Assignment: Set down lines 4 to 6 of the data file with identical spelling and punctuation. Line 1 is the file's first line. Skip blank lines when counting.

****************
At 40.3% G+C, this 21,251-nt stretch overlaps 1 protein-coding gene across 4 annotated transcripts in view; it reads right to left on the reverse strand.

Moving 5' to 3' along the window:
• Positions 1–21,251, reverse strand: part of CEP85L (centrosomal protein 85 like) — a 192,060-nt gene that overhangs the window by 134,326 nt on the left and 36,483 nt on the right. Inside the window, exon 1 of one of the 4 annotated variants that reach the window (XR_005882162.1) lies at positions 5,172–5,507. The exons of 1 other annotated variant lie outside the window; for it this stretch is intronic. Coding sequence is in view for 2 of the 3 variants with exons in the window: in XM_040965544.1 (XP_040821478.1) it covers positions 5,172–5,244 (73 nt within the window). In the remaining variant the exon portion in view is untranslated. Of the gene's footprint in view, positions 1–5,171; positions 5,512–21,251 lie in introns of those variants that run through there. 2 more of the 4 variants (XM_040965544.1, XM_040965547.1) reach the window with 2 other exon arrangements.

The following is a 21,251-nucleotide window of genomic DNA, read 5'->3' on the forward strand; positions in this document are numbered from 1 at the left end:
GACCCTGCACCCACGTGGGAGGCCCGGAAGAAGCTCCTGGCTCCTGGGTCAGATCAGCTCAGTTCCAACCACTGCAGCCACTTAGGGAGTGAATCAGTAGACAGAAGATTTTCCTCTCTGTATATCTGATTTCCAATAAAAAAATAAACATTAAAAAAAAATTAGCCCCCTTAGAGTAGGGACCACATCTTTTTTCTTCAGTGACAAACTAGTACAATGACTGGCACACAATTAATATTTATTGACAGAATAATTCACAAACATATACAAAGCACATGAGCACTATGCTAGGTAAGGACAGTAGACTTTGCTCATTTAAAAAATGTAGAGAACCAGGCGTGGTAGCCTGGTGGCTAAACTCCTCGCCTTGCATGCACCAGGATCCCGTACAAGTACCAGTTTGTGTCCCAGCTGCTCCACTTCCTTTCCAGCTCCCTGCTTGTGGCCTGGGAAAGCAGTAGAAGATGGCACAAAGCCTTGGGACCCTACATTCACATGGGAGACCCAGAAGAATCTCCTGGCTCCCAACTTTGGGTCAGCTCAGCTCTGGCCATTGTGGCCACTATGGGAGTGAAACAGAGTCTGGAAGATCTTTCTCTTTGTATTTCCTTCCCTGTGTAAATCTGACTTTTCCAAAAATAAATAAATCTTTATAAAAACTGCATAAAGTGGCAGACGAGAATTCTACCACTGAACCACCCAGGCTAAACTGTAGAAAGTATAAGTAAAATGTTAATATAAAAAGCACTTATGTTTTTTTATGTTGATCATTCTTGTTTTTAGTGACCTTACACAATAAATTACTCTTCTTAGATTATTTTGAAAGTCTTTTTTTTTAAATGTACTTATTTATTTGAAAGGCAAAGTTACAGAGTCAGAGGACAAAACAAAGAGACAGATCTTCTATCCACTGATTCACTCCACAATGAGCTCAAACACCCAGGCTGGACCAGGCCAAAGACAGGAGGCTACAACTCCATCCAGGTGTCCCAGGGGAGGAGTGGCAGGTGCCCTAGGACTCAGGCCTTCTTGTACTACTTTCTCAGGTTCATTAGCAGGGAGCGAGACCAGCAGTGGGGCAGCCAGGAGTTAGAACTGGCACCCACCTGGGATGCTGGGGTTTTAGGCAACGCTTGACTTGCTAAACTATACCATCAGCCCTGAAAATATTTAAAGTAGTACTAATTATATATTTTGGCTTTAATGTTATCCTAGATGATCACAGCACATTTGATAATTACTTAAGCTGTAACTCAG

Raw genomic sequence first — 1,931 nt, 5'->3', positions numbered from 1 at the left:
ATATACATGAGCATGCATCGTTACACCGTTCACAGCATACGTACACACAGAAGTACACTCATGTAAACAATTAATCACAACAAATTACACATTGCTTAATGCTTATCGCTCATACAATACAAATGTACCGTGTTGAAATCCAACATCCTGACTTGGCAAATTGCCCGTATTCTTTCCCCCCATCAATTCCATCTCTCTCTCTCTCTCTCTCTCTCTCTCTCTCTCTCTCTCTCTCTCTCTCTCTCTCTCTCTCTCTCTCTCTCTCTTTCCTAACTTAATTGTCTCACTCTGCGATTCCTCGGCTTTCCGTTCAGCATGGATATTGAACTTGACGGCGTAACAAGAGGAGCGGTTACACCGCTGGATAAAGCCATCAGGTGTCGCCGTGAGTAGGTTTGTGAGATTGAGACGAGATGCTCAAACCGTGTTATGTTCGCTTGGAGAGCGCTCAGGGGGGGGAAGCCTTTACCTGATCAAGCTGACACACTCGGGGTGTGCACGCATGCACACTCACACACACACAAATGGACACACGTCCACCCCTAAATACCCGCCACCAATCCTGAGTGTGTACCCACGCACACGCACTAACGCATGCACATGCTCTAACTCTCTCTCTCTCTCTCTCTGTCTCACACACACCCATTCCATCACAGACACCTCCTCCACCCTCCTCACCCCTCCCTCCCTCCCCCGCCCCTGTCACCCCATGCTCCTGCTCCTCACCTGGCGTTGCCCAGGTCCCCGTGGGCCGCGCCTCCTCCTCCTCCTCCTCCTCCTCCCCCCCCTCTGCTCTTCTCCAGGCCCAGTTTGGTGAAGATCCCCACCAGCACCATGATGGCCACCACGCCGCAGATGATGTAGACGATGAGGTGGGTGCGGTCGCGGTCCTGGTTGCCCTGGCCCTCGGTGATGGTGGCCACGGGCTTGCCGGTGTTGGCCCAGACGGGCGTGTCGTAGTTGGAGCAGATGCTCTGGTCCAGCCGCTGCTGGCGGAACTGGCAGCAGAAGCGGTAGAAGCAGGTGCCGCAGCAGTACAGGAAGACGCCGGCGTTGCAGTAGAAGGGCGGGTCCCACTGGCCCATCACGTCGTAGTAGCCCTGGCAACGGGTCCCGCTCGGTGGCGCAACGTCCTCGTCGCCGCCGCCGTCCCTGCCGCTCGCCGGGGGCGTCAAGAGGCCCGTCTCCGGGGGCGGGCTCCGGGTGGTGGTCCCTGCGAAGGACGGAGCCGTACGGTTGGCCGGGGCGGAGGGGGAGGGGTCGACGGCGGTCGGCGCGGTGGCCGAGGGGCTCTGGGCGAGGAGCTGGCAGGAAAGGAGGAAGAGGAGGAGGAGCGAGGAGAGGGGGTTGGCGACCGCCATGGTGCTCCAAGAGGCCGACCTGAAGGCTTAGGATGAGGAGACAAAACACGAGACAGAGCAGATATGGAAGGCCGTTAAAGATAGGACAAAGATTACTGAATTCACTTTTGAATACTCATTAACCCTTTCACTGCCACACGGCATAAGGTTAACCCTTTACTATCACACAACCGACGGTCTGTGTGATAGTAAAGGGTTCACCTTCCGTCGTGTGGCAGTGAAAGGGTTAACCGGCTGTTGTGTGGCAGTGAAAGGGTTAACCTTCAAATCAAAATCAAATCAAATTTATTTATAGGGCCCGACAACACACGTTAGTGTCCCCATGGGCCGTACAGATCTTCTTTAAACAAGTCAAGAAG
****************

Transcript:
The following is a 21,251-nucleotide window of genomic DNA, read 5'->3' on the forward strand; positions in this document are numbered from 1 at the left end:
GACCCTGCACCCACGTGGGAGGCCCGGAAGAAGCTCCTGGCTCCTGGGTCAGATCAGCTCAGTTCCAACCACTGCAGCCACTTAGGGAGTGAATCAGTAGACAGAAGATTTTCCTCTCTGTATATCTGATTTCCAATAAAAAAATAAACATTAAAAAAAAATTAGCCCCCTTAGAGTAGGGACCACATCTTTTTTCTTCAGTGACAAACTAGTACAATGACTGGCACACAATTAATATTTATTGACAGAATAATTCACAAACATATACAAAGCACATGAGCACTATGCTAGGTAAGGACAGTAGACTTTGCTCATTTAAAAAATGTAGAGAACCAGGCGTGGTAGCCTGGTGGCTAAACTCCTCGCCTTGCATGCACCAGGATCCCGTACAAGTACCAGTTTGTGTCCCAGCTGCTCCACTTCCTTTCCAGCTCCCTGCTTGTGGCCTGGGAAAGCAGTAGAAGATGGCACAAAGCCTTGGGACCCTACATTCACATGGGAGACCCAGAAGAATCTCCTGGCTCCCAACTTTGGGTCAGCTCAGCTCTGGCCATTGTGGCCACTATGGGAGTGAAACAGAGTCTGGAAGATCTTTCTCTTTGTATTTCCTTCCCTGTGTAAATCTGACTTTTCCAAAAATAAATAAATCTTTATAAAAACTGCATAAAGTGGCAGACGAGAATTCTACCACTGAACCACCCAGGCTAAACTGTAGAAAGTATAAGTAAAATGTTAATATAAAAAGCACTTATGTTTTTTTATGTTGATCATTCTTGTTTTTAGTGACCTTACACAATAAATTACTCTTCTTAGATTATTTTGAAAGTCTTTTTTTTTAAATGTACTTATTTATTTGAAAGGCAAAGTTACAGAGTCAGAGGACAAAACAAAGAGACAGATCTTCTATCCACTGATTCACTCCACAATGAGCTCAAACACCCAGGCTGGACCAGGCCAAAGACAGGAGGCTACAACTCCATCCAGGTGTCCCAGGGGAGGAGTGGCAGGTGCCCTAGGACTCAGGCCTTCTTGTACTACTTTCTCAGGTTCATTAGCAGGGAGCGAGACCAGCAGTGGGGCAGCCAGGAGTTAGAACTGGCACCCACCTGGGATGCTGGGGTTTTAGGCAACGCTTGACTTGCTAAACTATACCATCAGCCCTGAAAATATTTAAAGTAGTACTAATTATATATTTTGGCTTTAATGTTATCCTAGATGATCACAGCACATTTGATAATTACTTAAGCTGTAACTCAG

Raw genomic sequence first — 1,931 nt, 5'->3', positions numbered from 1 at the left: